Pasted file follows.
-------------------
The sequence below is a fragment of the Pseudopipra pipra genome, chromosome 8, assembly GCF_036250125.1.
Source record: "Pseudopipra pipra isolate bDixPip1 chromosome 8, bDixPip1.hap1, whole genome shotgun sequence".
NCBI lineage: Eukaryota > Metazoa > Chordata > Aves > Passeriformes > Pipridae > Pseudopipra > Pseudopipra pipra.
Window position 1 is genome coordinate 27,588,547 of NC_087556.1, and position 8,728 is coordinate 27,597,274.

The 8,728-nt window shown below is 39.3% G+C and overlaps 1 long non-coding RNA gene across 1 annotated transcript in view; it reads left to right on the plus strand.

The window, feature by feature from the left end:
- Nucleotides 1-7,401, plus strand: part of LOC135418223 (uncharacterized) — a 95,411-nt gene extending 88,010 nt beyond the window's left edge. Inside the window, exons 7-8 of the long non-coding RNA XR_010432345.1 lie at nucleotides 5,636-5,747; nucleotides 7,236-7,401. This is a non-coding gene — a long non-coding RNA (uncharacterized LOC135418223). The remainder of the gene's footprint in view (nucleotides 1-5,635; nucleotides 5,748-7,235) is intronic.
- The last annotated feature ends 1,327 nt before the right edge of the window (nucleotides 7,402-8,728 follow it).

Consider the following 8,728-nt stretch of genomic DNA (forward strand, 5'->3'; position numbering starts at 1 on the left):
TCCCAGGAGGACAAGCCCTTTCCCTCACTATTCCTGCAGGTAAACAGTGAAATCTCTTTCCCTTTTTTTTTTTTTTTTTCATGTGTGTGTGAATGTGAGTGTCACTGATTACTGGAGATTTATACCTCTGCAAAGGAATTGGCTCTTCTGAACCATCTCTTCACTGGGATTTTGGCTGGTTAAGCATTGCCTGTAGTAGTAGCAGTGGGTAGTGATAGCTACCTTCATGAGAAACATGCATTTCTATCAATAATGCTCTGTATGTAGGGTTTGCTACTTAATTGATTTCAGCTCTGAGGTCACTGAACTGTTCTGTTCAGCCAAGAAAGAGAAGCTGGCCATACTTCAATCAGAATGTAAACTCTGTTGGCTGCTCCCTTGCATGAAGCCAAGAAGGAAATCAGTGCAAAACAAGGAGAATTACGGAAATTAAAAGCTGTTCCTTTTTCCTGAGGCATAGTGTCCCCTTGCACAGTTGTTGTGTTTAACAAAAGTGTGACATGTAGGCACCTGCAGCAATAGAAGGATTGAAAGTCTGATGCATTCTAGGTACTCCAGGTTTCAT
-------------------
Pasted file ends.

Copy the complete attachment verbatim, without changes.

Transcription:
The sequence below is a fragment of the Pseudopipra pipra genome, chromosome 8, assembly GCF_036250125.1.
Source record: "Pseudopipra pipra isolate bDixPip1 chromosome 8, bDixPip1.hap1, whole genome shotgun sequence".
NCBI lineage: Eukaryota > Metazoa > Chordata > Aves > Passeriformes > Pipridae > Pseudopipra > Pseudopipra pipra.
Window position 1 is genome coordinate 27,588,547 of NC_087556.1, and position 8,728 is coordinate 27,597,274.

The 8,728-nt window shown below is 39.3% G+C and overlaps 1 long non-coding RNA gene across 1 annotated transcript in view; it reads left to right on the plus strand.

The window, feature by feature from the left end:
- Nucleotides 1-7,401, plus strand: part of LOC135418223 (uncharacterized) — a 95,411-nt gene extending 88,010 nt beyond the window's left edge. Inside the window, exons 7-8 of the long non-coding RNA XR_010432345.1 lie at nucleotides 5,636-5,747; nucleotides 7,236-7,401. This is a non-coding gene — a long non-coding RNA (uncharacterized LOC135418223). The remainder of the gene's footprint in view (nucleotides 1-5,635; nucleotides 5,748-7,235) is intronic.
- The last annotated feature ends 1,327 nt before the right edge of the window (nucleotides 7,402-8,728 follow it).

Consider the following 8,728-nt stretch of genomic DNA (forward strand, 5'->3'; position numbering starts at 1 on the left):
TCCCAGGAGGACAAGCCCTTTCCCTCACTATTCCTGCAGGTAAACAGTGAAATCTCTTTCCCTTTTTTTTTTTTTTTTTCATGTGTGTGTGAATGTGAGTGTCACTGATTACTGGAGATTTATACCTCTGCAAAGGAATTGGCTCTTCTGAACCATCTCTTCACTGGGATTTTGGCTGGTTAAGCATTGCCTGTAGTAGTAGCAGTGGGTAGTGATAGCTACCTTCATGAGAAACATGCATTTCTATCAATAATGCTCTGTATGTAGGGTTTGCTACTTAATTGATTTCAGCTCTGAGGTCACTGAACTGTTCTGTTCAGCCAAGAAAGAGAAGCTGGCCATACTTCAATCAGAATGTAAACTCTGTTGGCTGCTCCCTTGCATGAAGCCAAGAAGGAAATCAGTGCAAAACAAGGAGAATTACGGAAATTAAAAGCTGTTCCTTTTTCCTGAGGCATAGTGTCCCCTTGCACAGTTGTTGTGTTTAACAAAAGTGTGACATGTAGGCACCTGCAGCAATAGAAGGATTGAAAGTCTGATGCATTCTAGGTACTCCAGGTTTCAT